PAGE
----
Original U.S. Vietnam War MACV-SOG Special Forces Tiger Stripe Camouflage Fatigue Uniform
Original Items: Only One Set Available. It is easy to understand how this pattern got its name from its bold black stripes, which mimic those of a tiger. The combination of green, brown and black stripes provided near perfect camouflage for a jungle environment with its light and shade. It was made using a screen-printing process, which is why it can sometimes appear smudged. The pattern was adapted from the black and green "Lizard pattern", used by the French during their war in Indochina.
This camouflage was much in demand during the Vietnam war and was worn by elite units such as US Special Forces, US Navy Seals and USMC advisors amongst others. Even war correspondents and photographers, including the famous British photographer Tim Page, sported Tigerstripes.
There are more than 25 patterns of Tigerstripe but the most sought after by collectors, is the gold Advisor Sparse pattern (ADS). Another is the John Wayne Dense pattern (JWD). The JWD pattern is so named because it was used in John Wayne's movie, 'The Green Berets'. The uniforms in the film were made from material that was bought in Vietnam and shipped back to the States for manufacture.
This set of cotton fatigue shirt and pants is offered in very good condition and is complete with all buttons. It measures:
Collar to Shoulder: 9"9
Shoulder to Sleeve: 22"
Shoulder to Shoulder: 15"
Chest width: 20"
Waist width: 21"
Hip width: 21"
Front length: 31"
The pants has a popped belt loops and is missing some buttons. Pants measure:
Tigerstripe is the name of a group of camouflage patterns developed for close-range use in dense jungle during jungle warfare by the South Vietnamese Armed Forces and adopted in late 1962 to early 1963 by US Special Forces during the Vietnam War. During and following the Vietnam war the pattern was adopted by several other Asian countries. It derives its name from its resemblance to a tiger's stripes and were simply called "tigers." It features narrow stripes that look like brush-strokes of green and brown, and broader brush-strokes of black printed over a lighter shade of olive or khaki. The brush-strokes interlock rather than overlap, as in French Lizard pattern (TAP47) from which it apparently derives.
It is unclear who developed the first tigerstripe pattern, consisting of sixty-four (64) stripes. The French used a similar pattern (Lizard) in their war in Vietnam. After the French left Vietnam, the Republic of Vietnam Marine Corps continued using the pattern, a variant of which was later adopted by Vietnamese Rangers (Biệt Động Quân) and Special Forces (Lực Lượng Đặc Biệt). When the United States began sending advisors to South Vietnam, USMAAG advisors attached to the ARVN were authorized to wear their Vietnamese unit's combat uniform with US insignia. Soon, many American special operations forces in the Vietnamese theater of operations wore the pattern, despite not always being attached to ARVN units: it became the visible trademark of Marine Corps Recon, Green Berets, LRRPs, SEALs, and other elite forces. MAC-V SOG also adopted the tiger stripe as one of their main camos.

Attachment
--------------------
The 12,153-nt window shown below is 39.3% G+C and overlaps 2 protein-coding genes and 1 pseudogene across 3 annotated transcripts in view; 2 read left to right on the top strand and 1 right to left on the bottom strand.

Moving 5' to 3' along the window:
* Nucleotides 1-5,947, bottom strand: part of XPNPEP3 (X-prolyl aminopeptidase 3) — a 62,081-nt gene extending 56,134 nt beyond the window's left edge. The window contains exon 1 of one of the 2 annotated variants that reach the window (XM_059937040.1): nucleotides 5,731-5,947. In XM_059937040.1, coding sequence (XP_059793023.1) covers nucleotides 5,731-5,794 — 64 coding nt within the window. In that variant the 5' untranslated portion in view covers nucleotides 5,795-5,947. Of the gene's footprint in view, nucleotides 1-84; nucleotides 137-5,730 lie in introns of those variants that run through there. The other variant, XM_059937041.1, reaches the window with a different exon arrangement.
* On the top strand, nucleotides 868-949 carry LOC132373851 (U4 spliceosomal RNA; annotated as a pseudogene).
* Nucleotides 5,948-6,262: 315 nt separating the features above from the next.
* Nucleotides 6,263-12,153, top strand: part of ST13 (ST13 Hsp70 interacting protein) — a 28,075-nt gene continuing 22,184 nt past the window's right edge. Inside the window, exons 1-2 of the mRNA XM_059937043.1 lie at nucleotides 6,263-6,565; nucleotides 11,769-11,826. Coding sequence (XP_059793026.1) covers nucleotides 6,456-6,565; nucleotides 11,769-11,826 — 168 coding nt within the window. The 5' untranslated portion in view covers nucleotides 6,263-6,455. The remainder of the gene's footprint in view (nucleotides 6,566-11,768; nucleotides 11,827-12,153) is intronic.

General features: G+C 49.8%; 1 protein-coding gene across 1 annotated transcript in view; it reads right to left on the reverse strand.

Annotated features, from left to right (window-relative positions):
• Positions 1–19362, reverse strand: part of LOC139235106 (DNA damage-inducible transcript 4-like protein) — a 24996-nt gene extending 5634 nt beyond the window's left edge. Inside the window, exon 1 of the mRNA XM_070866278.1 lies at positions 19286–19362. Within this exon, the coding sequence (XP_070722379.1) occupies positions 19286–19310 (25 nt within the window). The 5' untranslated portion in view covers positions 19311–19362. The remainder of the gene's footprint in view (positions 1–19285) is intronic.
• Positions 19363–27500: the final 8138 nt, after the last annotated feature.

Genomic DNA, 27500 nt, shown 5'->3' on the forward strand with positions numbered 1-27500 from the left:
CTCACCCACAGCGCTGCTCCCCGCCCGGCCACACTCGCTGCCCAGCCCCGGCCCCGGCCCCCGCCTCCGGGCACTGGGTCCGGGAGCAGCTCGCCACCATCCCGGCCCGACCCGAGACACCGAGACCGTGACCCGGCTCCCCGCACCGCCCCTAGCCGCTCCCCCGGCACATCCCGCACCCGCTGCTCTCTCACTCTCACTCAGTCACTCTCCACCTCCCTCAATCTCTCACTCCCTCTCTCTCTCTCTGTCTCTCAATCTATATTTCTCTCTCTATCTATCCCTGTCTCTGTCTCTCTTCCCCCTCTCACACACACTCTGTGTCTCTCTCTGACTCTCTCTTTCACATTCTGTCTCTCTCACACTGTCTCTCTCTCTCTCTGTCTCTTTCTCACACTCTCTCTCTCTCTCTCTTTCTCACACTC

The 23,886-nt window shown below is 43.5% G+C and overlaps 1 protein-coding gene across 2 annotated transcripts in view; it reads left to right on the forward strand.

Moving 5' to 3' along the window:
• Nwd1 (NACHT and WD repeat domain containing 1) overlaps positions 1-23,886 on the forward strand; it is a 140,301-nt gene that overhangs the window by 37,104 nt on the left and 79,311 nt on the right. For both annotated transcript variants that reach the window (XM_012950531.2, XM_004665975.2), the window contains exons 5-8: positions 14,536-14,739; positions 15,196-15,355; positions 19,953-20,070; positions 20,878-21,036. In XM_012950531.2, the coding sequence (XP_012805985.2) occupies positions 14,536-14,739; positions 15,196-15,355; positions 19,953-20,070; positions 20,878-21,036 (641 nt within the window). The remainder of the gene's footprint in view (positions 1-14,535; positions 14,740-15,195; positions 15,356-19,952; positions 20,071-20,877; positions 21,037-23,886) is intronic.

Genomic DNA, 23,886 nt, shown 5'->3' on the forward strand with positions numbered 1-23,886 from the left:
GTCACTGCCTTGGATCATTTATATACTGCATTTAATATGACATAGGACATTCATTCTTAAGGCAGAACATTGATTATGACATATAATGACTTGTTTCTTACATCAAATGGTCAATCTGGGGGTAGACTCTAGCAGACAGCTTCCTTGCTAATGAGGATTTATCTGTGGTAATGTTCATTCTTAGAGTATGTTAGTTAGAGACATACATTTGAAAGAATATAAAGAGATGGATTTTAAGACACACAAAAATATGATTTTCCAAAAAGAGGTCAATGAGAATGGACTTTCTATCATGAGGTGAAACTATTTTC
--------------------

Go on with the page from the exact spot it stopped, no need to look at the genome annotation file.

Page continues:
Tigerstripe was never an official US-issue item. Personnel permitted to wear it at first had their camo fatigues custom-made by local tailors, ARVN uniforms being too small for most Americans; for this reason there were many variations of the basic tigerstripe pattern. In 1963, Marine Corps Advisors and from 1964, 5th Special Forces Group contracted with Vietnamese and other Southeast Asian producers to make fatigues and other items such as boonie hats using tigerstripe fabric. Being manufactured by different producers in places like Thailand, Korea and in Japan via Okinawa, there were a wide variety of patterns and color shade variations. They were made in both Asian and US sizes.
During the latter stages of the war, tigerstripe was gradually replaced in American reconnaissance units by the-then-new ERDL pattern, a predecessor of the woodland BDU pattern. The Special Forces-advised Civilian Irregular Defense Group (CIDG) used tigerstripes from 1963 until disbanded in 1971. Special Forces personnel wore tigerstripes when conducting operations with the CIDG.
Besides American and ARVN forces, Australian and New Zealand military personnel used tigerstripe uniforms while on advisory duty with the ARVN units. Personnel from the Australian Special Air Service Regiment and the New Zealand Special Air Service were the principal wearers of tigerstripe uniforms (and ERDL uniforms) in theater, while regular Australian and New Zealand troops wore the standard-issue olive drab green uniforms.
Outside of Vietnam, Thailand and Philippines have been the most prolific manufacturers of tiger stripe designs since the Vietnam War. The pattern became popular throughout the Middle East and South America as well.
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